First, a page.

DAVIS: '92. That was rough. That was a big campaign. I think she might have even out spent us in 1992. This was the first big wave of the Christian conservative. Pat Buchannan, the moral majority guy, and anyway, all of that coalesced in '92 and she smelled blood in the water because, without even having much money or organization, she came within ten points of beating Charlie Wilson. So he plugged in and I'm telling you we got organized and we had district captains and neighborhood captains and the big situation room with maps, and he directed it and he came up with the strategies and he loved that kind of stuff. And I discovered through my career that I had some aptitude for it from nowhere. Just so we, we worked a lot of that kind of stuff, you know, what were the commercials, and I had a little bit of background from television making those commercials. So that was something he and I really connected on. So we travelled in different places, we would come up with some really great stuff. A lot of it, we executed, that he wanted to really, he wanted to let people know that she wasn't what she appeared to be. So we actually used that old, I think it's the Platters, I'm not, what is that, "I'm the great pretender."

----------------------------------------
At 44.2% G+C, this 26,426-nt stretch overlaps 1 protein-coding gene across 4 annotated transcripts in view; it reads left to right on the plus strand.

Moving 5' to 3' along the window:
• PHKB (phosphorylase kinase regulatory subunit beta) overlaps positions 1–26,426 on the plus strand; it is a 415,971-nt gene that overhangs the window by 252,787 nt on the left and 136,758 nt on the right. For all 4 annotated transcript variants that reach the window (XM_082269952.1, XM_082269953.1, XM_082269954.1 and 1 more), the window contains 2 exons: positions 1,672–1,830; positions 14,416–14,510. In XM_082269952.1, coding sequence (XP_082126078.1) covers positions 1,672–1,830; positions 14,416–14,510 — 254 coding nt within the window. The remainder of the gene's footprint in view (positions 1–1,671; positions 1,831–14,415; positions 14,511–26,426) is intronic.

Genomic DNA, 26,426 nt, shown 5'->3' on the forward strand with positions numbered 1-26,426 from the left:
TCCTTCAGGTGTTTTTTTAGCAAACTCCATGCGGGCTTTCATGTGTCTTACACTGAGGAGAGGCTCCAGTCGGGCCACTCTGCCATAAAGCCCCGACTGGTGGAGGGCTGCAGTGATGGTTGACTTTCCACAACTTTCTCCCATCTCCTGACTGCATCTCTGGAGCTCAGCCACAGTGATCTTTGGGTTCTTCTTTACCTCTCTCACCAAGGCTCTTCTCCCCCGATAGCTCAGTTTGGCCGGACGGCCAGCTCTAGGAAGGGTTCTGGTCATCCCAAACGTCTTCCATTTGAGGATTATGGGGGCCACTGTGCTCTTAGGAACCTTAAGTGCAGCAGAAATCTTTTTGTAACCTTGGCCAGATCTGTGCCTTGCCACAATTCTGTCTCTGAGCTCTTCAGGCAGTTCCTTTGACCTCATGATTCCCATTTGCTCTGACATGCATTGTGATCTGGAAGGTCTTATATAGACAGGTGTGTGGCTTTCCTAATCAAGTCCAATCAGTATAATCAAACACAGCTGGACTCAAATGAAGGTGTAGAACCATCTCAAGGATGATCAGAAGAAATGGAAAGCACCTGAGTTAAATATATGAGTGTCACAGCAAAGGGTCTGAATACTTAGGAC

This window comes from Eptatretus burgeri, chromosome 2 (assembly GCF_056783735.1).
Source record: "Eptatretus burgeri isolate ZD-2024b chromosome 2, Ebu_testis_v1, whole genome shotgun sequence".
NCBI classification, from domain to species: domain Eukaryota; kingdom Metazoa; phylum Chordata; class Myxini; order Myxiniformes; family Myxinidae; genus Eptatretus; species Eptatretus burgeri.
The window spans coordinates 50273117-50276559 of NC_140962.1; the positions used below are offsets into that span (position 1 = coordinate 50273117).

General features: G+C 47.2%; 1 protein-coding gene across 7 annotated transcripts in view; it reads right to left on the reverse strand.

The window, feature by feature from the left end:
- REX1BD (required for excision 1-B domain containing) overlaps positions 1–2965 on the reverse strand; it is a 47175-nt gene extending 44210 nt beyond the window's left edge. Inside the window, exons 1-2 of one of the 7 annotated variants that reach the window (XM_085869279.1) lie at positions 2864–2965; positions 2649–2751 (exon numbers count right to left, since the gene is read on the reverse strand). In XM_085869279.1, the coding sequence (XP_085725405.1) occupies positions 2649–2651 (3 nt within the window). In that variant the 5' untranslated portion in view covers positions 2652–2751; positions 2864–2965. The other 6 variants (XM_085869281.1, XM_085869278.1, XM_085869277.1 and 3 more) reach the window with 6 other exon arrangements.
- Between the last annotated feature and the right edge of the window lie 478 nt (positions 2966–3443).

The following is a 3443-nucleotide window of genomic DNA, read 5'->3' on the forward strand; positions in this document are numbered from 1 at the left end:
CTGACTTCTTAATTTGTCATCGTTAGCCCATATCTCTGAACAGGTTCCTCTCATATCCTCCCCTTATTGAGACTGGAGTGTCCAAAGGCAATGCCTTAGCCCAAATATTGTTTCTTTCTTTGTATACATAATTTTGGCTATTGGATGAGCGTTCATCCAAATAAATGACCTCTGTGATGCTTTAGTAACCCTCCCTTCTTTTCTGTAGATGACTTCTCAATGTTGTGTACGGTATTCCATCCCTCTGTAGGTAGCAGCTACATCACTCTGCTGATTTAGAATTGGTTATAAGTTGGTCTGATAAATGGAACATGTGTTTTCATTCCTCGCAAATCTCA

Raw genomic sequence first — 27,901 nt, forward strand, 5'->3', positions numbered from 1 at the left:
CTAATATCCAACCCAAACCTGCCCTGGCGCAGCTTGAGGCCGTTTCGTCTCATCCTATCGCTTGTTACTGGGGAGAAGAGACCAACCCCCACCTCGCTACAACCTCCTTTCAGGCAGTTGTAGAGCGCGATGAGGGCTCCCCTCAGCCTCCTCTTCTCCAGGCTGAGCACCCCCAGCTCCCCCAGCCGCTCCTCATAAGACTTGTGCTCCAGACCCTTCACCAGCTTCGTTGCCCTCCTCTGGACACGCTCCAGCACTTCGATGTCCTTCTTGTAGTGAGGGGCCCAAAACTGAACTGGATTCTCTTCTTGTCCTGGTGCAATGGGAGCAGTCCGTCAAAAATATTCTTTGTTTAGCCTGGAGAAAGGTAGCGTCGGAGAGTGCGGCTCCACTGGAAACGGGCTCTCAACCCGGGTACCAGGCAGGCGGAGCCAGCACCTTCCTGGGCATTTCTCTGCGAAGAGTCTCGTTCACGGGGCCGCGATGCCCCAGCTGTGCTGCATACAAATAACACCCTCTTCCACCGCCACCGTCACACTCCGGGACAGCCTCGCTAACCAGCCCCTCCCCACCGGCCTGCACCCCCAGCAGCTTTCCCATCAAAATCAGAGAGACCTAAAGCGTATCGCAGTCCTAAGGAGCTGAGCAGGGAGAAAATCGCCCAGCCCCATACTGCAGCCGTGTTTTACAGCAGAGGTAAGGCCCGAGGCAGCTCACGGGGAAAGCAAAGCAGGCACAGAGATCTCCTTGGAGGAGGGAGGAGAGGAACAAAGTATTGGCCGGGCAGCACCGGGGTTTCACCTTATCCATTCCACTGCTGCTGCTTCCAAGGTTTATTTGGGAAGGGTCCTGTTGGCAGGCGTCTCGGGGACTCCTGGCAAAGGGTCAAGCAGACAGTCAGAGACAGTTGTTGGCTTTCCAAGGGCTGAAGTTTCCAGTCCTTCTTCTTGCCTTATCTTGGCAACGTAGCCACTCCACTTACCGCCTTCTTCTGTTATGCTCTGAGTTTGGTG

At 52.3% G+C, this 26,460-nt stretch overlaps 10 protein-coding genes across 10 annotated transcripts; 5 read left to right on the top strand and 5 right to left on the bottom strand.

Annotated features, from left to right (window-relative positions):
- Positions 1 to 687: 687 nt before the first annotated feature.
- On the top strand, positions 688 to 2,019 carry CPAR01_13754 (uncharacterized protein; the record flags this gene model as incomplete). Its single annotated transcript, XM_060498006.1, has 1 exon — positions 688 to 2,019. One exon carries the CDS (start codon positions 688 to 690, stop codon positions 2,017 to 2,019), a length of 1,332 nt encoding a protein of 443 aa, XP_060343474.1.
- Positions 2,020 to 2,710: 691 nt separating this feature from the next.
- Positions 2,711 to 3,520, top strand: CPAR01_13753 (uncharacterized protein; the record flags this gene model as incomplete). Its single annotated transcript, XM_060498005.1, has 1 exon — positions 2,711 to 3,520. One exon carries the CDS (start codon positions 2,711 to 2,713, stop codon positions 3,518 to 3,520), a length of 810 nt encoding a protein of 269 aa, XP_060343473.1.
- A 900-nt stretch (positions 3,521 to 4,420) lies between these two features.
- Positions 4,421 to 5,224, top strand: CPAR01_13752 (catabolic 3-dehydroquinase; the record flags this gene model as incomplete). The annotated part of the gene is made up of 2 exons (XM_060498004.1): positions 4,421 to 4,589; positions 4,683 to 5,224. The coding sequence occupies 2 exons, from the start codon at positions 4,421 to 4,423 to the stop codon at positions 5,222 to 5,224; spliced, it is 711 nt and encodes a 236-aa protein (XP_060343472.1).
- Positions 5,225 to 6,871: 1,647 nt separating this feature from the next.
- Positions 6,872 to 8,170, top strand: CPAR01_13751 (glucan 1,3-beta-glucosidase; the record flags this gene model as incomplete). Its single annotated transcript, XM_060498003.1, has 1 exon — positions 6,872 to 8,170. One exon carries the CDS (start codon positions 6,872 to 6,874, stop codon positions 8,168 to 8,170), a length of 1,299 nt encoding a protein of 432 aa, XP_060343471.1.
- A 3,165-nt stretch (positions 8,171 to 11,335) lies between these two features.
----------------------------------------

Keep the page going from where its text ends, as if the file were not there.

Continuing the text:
SOSEBEE: Oh is that right. Oh, okay.
DAVIS: Ah yes!
SOSEBEE: I remember watching that now.
DAVIS: "I'm the great pretender." Well, he and I were flying to Orange, one of the rare times we flew, but we had real tight things in the campaign so we got a plane and we flew from Lufkin to Orange and flying to Orange, we're talking and, you know, and I said, "Man, she, people just need to know that this is all fake and phony." He said, "Yes, she's just pretending." Yeah, she sure is, and then he goes, "That's it, she's the great pretender." So that was the theme for the campaign. So we used that, we re-recorded the old Platters song, I think it's Platters [yes, it is], excuse me if it's not, and that was the background theme of all the commercials and it would go, "Come on Donna. You made $18,000 last year but you got two sports cars." Where are you getting those things? We never said it publically out loud a lot. We just planted the seed. So he got into it.
SOSEBEE: Now she attacked him pretty hard, I mean this was not his . . .
SOSEBEE: This was not his, I mean, this got pretty vitriolic.
SOSEBEE: She got after him pretty hard.
DAVIS: Its fertile ground man; fertile ground. Well, she had a lot to work with, but Charlie had an inoculated himself, I believe, through all the years of being real. You know, "Yeah I'm not perfect but you can count on me to tell you the truth and to return your phone calls," you know.
SOSEBEE: See that was '92. He runs again in '94 and that's his last term.
DAVIS: So did she.